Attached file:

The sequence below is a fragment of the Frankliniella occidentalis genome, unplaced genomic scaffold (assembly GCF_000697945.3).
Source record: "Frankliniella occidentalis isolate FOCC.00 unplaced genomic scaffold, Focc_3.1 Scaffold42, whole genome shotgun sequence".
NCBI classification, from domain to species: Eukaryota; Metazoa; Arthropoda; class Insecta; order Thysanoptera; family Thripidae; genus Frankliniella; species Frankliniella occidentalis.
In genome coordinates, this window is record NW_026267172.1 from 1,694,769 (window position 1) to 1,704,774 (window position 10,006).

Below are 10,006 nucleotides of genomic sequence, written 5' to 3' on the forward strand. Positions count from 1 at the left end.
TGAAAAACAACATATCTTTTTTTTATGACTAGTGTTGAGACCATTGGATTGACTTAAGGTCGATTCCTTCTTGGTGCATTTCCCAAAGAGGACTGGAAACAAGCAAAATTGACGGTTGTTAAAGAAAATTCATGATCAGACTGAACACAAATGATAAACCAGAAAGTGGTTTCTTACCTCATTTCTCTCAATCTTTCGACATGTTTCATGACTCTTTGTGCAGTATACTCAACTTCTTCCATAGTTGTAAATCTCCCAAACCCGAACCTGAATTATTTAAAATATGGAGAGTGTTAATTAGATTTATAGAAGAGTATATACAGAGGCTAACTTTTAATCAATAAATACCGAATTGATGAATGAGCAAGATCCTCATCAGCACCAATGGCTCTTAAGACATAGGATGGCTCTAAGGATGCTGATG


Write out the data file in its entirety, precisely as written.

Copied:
The sequence below is a fragment of the Frankliniella occidentalis genome, unplaced genomic scaffold (assembly GCF_000697945.3).
Source record: "Frankliniella occidentalis isolate FOCC.00 unplaced genomic scaffold, Focc_3.1 Scaffold42, whole genome shotgun sequence".
NCBI classification, from domain to species: Eukaryota; Metazoa; Arthropoda; class Insecta; order Thysanoptera; family Thripidae; genus Frankliniella; species Frankliniella occidentalis.
In genome coordinates, this window is record NW_026267172.1 from 1,694,769 (window position 1) to 1,704,774 (window position 10,006).

Below are 10,006 nucleotides of genomic sequence, written 5' to 3' on the forward strand. Positions count from 1 at the left end.
TGAAAAACAACATATCTTTTTTTTATGACTAGTGTTGAGACCATTGGATTGACTTAAGGTCGATTCCTTCTTGGTGCATTTCCCAAAGAGGACTGGAAACAAGCAAAATTGACGGTTGTTAAAGAAAATTCATGATCAGACTGAACACAAATGATAAACCAGAAAGTGGTTTCTTACCTCATTTCTCTCAATCTTTCGACATGTTTCATGACTCTTTGTGCAGTATACTCAACTTCTTCCATAGTTGTAAATCTCCCAAACCCGAACCTGAATTATTTAAAATATGGAGAGTGTTAATTAGATTTATAGAAGAGTATATACAGAGGCTAACTTTTAATCAATAAATACCGAATTGATGAATGAGCAAGATCCTCATCAGCACCAATGGCTCTTAAGACATAGGATGGCTCTAAGGATGCTGATG